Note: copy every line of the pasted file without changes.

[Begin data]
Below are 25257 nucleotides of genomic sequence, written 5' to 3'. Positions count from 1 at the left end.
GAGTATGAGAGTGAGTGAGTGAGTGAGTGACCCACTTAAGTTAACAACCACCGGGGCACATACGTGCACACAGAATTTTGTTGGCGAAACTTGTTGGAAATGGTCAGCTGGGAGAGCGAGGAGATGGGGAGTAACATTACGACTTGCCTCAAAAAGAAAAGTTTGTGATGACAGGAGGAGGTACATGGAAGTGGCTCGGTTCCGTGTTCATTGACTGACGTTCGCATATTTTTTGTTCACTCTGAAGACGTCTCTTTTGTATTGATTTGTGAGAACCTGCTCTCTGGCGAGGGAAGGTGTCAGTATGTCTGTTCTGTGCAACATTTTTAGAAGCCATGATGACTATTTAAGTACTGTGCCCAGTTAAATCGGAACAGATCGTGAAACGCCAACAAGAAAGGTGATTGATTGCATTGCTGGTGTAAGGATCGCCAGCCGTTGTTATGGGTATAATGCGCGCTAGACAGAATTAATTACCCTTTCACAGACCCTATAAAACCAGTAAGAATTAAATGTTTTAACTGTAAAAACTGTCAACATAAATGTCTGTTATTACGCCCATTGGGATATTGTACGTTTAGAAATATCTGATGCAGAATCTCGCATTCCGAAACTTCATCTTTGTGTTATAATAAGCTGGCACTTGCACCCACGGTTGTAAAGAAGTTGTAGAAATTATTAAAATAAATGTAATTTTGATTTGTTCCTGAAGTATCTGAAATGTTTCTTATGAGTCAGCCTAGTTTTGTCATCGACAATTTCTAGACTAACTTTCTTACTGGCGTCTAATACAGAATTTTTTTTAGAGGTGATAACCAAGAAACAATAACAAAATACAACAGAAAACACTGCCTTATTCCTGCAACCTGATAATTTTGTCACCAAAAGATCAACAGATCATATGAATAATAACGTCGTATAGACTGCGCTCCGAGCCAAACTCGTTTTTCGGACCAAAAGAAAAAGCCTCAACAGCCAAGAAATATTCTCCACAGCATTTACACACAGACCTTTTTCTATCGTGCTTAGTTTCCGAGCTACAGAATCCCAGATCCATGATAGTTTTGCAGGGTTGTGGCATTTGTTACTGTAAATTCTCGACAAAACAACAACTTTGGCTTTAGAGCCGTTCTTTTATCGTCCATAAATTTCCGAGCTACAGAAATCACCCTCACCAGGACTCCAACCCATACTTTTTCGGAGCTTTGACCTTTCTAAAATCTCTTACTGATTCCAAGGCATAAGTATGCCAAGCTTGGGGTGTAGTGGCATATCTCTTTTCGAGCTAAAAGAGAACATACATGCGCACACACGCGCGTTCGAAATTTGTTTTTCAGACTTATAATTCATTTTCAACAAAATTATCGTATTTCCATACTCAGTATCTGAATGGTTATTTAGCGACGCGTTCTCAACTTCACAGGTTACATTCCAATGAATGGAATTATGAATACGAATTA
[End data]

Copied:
Below are 25257 nucleotides of genomic sequence, written 5' to 3'. Positions count from 1 at the left end.
GAGTATGAGAGTGAGTGAGTGAGTGAGTGACCCACTTAAGTTAACAACCACCGGGGCACATACGTGCACACAGAATTTTGTTGGCGAAACTTGTTGGAAATGGTCAGCTGGGAGAGCGAGGAGATGGGGAGTAACATTACGACTTGCCTCAAAAAGAAAAGTTTGTGATGACAGGAGGAGGTACATGGAAGTGGCTCGGTTCCGTGTTCATTGACTGACGTTCGCATATTTTTTGTTCACTCTGAAGACGTCTCTTTTGTATTGATTTGTGAGAACCTGCTCTCTGGCGAGGGAAGGTGTCAGTATGTCTGTTCTGTGCAACATTTTTAGAAGCCATGATGACTATTTAAGTACTGTGCCCAGTTAAATCGGAACAGATCGTGAAACGCCAACAAGAAAGGTGATTGATTGCATTGCTGGTGTAAGGATCGCCAGCCGTTGTTATGGGTATAATGCGCGCTAGACAGAATTAATTACCCTTTCACAGACCCTATAAAACCAGTAAGAATTAAATGTTTTAACTGTAAAAACTGTCAACATAAATGTCTGTTATTACGCCCATTGGGATATTGTACGTTTAGAAATATCTGATGCAGAATCTCGCATTCCGAAACTTCATCTTTGTGTTATAATAAGCTGGCACTTGCACCCACGGTTGTAAAGAAGTTGTAGAAATTATTAAAATAAATGTAATTTTGATTTGTTCCTGAAGTATCTGAAATGTTTCTTATGAGTCAGCCTAGTTTTGTCATCGACAATTTCTAGACTAACTTTCTTACTGGCGTCTAATACAGAATTTTTTTTAGAGGTGATAACCAAGAAACAATAACAAAATACAACAGAAAACACTGCCTTATTCCTGCAACCTGATAATTTTGTCACCAAAAGATCAACAGATCATATGAATAATAACGTCGTATAGACTGCGCTCCGAGCCAAACTCGTTTTTCGGACCAAAAGAAAAAGCCTCAACAGCCAAGAAATATTCTCCACAGCATTTACACACAGACCTTTTTCTATCGTGCTTAGTTTCCGAGCTACAGAATCCCAGATCCATGATAGTTTTGCAGGGTTGTGGCATTTGTTACTGTAAATTCTCGACAAAACAACAACTTTGGCTTTAGAGCCGTTCTTTTATCGTCCATAAATTTCCGAGCTACAGAAATCACCCTCACCAGGACTCCAACCCATACTTTTTCGGAGCTTTGACCTTTCTAAAATCTCTTACTGATTCCAAGGCATAAGTATGCCAAGCTTGGGGTGTAGTGGCATATCTCTTTTCGAGCTAAAAGAGAACATACATGCGCACACACGCGCGTTCGAAATTTGTTTTTCAGACTTATAATTCATTTTCAACAAAATTATCGTATTTCCATACTCAGTATCTGAATGGTTATTTAGCGACGCGTTCTCAACTTCACAGGTTACATTCCAATGAATGGAATTATGAATACGAATTA